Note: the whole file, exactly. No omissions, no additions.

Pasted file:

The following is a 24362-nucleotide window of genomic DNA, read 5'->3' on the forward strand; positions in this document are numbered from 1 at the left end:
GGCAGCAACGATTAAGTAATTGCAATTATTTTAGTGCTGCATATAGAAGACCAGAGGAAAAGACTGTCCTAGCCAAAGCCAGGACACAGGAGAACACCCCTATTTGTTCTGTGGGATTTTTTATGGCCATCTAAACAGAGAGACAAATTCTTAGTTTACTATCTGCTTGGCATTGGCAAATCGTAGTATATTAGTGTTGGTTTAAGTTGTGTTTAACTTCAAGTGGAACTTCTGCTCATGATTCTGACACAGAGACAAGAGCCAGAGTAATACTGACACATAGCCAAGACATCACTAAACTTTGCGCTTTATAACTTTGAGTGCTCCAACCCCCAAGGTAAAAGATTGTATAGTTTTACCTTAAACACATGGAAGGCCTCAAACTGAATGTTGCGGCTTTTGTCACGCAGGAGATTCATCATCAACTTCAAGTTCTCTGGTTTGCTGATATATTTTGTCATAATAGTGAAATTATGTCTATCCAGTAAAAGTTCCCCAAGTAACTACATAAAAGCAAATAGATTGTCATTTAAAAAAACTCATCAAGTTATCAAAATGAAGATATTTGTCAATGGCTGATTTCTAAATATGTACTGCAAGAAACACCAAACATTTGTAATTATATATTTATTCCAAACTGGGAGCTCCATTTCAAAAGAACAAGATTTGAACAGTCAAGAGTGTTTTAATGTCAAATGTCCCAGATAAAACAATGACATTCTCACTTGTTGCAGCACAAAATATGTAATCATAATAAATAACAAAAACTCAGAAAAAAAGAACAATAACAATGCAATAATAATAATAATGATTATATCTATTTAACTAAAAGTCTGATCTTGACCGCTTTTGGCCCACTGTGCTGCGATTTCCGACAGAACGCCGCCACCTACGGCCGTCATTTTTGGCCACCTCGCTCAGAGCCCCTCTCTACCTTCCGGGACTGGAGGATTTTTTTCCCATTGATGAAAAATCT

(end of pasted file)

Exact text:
The following is a 24362-nucleotide window of genomic DNA, read 5'->3' on the forward strand; positions in this document are numbered from 1 at the left end:
GGCAGCAACGATTAAGTAATTGCAATTATTTTAGTGCTGCATATAGAAGACCAGAGGAAAAGACTGTCCTAGCCAAAGCCAGGACACAGGAGAACACCCCTATTTGTTCTGTGGGATTTTTTATGGCCATCTAAACAGAGAGACAAATTCTTAGTTTACTATCTGCTTGGCATTGGCAAATCGTAGTATATTAGTGTTGGTTTAAGTTGTGTTTAACTTCAAGTGGAACTTCTGCTCATGATTCTGACACAGAGACAAGAGCCAGAGTAATACTGACACATAGCCAAGACATCACTAAACTTTGCGCTTTATAACTTTGAGTGCTCCAACCCCCAAGGTAAAAGATTGTATAGTTTTACCTTAAACACATGGAAGGCCTCAAACTGAATGTTGCGGCTTTTGTCACGCAGGAGATTCATCATCAACTTCAAGTTCTCTGGTTTGCTGATATATTTTGTCATAATAGTGAAATTATGTCTATCCAGTAAAAGTTCCCCAAGTAACTACATAAAAGCAAATAGATTGTCATTTAAAAAAACTCATCAAGTTATCAAAATGAAGATATTTGTCAATGGCTGATTTCTAAATATGTACTGCAAGAAACACCAAACATTTGTAATTATATATTTATTCCAAACTGGGAGCTCCATTTCAAAAGAACAAGATTTGAACAGTCAAGAGTGTTTTAATGTCAAATGTCCCAGATAAAACAATGACATTCTCACTTGTTGCAGCACAAAATATGTAATCATAATAAATAACAAAAACTCAGAAAAAAAGAACAATAACAATGCAATAATAATAATAATGATTATATCTATTTAACTAAAAGTCTGATCTTGACCGCTTTTGGCCCACTGTGCTGCGATTTCCGACAGAACGCCGCCACCTACGGCCGTCATTTTTGGCCACCTCGCTCAGAGCCCCTCTCTACCTTCCGGGACTGGAGGATTTTTTTCCCATTGATGAAAAATCT